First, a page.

Happy Days School celebrates its 25th year in business this year. It has given many people very happy days to look back on over the years; this is in a way an account of mine. At almost 22, the school is only a little bit older than I am and there literally isn’t a time I can’t remember the school being a part of my summer holidays with my Nana, Nani and family. This is the story of a school and its growth certainly, but also the story of a girl from Switzerland, becoming in time more than just the principal’s niece.

As a little girl, the highlights of my summer vacations in Shivpuri were visits to the playgrounds of the school. I can’t say I remember much about those days, but to see how the school has developed and expanded over the years makes me proud to have grown up alongside it. I took great pleasure in informing the children of my literary hobby group, who envy the kindergartners of today, that most of the toys in the nursery come from Switzerland and once belonged to me and my sister. To see toys that gave me such joy put to use like this made me happy long before my association with the school deepened in recent months.

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I feel proud that the literary hobby group was apparently formed just because I came on board at the school for a while. There are huge differences in the educational systems here in India and back in Switzerland. I suppose it’s easy for me to preach about the importance of school pride, now that I’m technically done with school myself. But a fact I am trying to instil in my hobby group is how lucky they are to stay in the same school through the entire 12 years of their formative education.

I moved around more than most people during my school years, when bullies made a transfer necessary in the eighth grade. But even for the average Swiss student, kindergarten, primary and high schools are normally in three different locations, even in the small towns like I’m from. To witness the evolution of one’s school like the students of Happy Days do over a period of twelve to fifteen years is unique and something to be very proud of in my opinion. The closest thing I ever had to that was being a student at my primary school when the building turned one hundred years old. For my little town that was a grand affair, but when I compare the festivities to the likes of celebrations at Happy Days, it feels completely insignificant.

It’s true that India has many more holy festivities and holidays than Switzerland, so being in Shivpuri for more than the average three weeks of my summer vacation in July has been a learning experience on more than one level. Having so many festivals serves as inspiration for the constant plays the school performs I suppose, because the love of theatrical expression is definitely something the Swiss people lack. In Switzerland primary school ends after the fifth grade and at the end of that year was the only time I was ever in a school play. I was incidentally nothing more than the narrator at the very beginning of the play, an early sign of my expression best coming through with words.

There is a quote above the lockers in the school room saying “There is no such thing as a bad student, only bad teachers.” When I first saw that poster on my first day of being the teacher instead of a student, it terrified me. My teachers in school all used to preach about how wonderful “lightbulb moments” were, when kids suddenly understand the lessons. Being the student, I never understood that back then, but now I can honestly say that I do.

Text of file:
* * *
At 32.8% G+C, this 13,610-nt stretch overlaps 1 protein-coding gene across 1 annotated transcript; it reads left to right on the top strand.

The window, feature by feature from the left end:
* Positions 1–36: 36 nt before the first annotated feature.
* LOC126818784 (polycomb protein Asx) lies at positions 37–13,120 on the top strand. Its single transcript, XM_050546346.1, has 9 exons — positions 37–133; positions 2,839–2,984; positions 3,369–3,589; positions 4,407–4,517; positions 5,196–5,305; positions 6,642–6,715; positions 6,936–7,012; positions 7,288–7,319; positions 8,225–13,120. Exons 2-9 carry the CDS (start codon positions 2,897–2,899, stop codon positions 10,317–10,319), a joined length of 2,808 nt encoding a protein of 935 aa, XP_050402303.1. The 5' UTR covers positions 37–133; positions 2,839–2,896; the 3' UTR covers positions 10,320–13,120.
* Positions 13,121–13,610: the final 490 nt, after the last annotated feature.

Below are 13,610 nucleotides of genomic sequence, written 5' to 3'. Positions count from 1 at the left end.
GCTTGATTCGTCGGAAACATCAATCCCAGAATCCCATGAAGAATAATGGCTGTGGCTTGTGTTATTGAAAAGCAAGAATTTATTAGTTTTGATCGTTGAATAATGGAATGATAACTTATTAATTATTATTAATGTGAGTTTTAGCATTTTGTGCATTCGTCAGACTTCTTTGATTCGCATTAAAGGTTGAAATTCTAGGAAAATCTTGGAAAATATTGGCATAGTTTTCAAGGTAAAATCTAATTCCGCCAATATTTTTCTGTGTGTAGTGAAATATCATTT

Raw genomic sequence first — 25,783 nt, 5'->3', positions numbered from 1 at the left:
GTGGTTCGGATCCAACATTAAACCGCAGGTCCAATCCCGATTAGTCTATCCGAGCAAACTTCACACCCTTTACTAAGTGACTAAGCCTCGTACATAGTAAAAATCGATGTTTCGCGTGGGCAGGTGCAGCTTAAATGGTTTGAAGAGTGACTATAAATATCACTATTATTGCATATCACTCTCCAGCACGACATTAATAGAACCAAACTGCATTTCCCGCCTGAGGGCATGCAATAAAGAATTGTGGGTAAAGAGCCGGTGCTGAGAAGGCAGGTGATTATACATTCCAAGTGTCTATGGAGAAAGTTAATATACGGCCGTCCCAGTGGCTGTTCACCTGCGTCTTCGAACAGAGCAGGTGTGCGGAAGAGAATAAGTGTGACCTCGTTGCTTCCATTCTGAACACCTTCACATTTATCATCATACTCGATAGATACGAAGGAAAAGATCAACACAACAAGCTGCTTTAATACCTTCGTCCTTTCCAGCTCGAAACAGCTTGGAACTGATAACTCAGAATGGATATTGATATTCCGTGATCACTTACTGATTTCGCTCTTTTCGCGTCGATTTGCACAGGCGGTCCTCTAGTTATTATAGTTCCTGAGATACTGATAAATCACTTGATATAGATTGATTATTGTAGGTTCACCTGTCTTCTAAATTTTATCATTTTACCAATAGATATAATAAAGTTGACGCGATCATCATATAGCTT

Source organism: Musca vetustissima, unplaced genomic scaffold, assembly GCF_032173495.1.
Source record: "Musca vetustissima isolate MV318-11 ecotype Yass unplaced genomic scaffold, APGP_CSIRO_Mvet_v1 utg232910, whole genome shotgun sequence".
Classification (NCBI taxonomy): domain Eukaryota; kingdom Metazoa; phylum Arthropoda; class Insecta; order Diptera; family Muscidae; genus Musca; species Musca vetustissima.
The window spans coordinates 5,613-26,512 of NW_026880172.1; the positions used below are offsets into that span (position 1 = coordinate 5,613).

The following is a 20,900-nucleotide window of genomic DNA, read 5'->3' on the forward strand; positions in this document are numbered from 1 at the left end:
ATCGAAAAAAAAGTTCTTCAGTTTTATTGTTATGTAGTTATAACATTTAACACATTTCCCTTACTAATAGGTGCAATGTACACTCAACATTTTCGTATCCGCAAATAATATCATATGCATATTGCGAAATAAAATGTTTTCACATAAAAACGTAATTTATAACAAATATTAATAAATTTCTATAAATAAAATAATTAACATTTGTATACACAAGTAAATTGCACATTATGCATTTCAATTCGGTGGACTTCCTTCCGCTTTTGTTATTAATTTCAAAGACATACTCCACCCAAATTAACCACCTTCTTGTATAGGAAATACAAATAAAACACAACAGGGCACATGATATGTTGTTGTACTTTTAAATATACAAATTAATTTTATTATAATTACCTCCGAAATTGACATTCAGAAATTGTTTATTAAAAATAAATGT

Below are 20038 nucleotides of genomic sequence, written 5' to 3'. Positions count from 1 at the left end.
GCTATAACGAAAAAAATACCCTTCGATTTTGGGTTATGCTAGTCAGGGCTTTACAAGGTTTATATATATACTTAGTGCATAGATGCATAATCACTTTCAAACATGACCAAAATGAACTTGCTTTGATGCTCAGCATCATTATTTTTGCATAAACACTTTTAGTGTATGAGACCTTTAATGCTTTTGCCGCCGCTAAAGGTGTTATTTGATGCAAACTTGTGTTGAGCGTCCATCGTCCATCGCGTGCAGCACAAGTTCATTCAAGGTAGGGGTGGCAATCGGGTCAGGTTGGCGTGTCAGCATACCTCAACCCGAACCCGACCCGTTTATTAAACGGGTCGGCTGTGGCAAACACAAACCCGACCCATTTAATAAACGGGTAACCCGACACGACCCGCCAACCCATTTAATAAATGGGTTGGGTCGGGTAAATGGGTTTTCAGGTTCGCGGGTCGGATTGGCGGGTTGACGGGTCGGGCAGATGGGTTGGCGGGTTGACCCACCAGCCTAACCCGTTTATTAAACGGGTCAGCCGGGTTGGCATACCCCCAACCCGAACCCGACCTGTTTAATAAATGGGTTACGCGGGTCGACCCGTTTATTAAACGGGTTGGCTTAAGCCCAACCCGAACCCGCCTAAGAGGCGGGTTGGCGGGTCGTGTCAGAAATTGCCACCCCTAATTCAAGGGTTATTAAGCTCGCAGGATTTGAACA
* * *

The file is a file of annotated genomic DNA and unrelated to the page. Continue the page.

After passing on the German language I grew up and studied with my entire life to the literary hobby kids for just a few weeks and seeing their bright enthusiasm, it’s like there’s no greater feeling in the world than these kids remembering something so foreign to them week after week. The vivid recall could be down to how much harder kids here study than Swiss students, but enthusiasm is something that can’t be forced and to see it there to the extent of being approached after class for help is just the most indescribably wonderful feeling.

Even being in a teaching position now myself, I still have the greatest respect for the nursery and kindergarten teachers. I spent some time with the little kids as well initially and while they are undeniably adorable, to keep such little children occupied is something I found extremely challenging. The language barrier might certainly be a part of that, making one of my personal aims in the coming months to improve my Hindi if possible. But even if I could understand the little ones, matching their energy and keeping up with the short attention spans was really tough.

For the first few weeks spent mostly in the KG section, the literary hobby sessions on weekends were a clear highlight for me. Although it was nerve-wrecking at first, slowly getting to know that group of kids better and the great reception of my German lessons made it gradually more exciting week by week. And now here I am, the Swiss Miss become Rina Didi and sometimes even (disturbingly I might add) Ma’am to the masses at Happy Days. Already there have been experiences I wouldn’t have dreamed of a few months ago, such as the brief speech on Independence Day. Sad as it may be, my regular students here are sweeter than any friends I’ve ever had. There are less pleasant differences between the educational systems o f Switzerland and India, but the great acceptance is one difference I am very thankful for. Long Live Happy Days School!

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